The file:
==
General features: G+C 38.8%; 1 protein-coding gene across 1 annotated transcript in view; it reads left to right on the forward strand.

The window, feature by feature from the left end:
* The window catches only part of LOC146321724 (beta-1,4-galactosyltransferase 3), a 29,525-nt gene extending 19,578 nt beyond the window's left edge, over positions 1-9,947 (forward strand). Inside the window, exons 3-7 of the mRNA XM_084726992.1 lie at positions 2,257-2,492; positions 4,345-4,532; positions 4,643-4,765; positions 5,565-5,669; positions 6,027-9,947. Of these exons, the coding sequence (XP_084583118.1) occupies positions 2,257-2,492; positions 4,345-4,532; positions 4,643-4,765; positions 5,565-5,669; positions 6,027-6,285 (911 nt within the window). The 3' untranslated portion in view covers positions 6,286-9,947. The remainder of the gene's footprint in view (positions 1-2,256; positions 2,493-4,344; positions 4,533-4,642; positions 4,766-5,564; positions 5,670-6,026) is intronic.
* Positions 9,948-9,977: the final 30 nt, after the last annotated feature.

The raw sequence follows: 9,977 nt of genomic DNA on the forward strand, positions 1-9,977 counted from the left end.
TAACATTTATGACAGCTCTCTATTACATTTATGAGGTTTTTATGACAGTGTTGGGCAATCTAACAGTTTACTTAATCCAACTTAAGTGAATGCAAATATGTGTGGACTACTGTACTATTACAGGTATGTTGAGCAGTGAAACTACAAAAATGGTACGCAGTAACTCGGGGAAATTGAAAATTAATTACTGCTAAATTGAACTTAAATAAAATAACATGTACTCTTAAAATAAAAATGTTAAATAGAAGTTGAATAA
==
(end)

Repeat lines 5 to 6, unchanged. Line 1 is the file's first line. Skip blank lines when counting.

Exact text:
The raw sequence follows: 9,977 nt of genomic DNA on the forward strand, positions 1-9,977 counted from the left end.
TAACATTTATGACAGCTCTCTATTACATTTATGAGGTTTTTATGACAGTGTTGGGCAATCTAACAGTTTACTTAATCCAACTTAAGTGAATGCAAATATGTGTGGACTACTGTACTATTACAGGTATGTTGAGCAGTGAAACTACAAAAATGGTACGCAGTAACTCGGGGAAATTGAAAATTAATTACTGCTAAATTGAACTTAAATAAAATAACATGTACTCTTAAAATAAAAATGTTAAATAGAAGTTGAATAA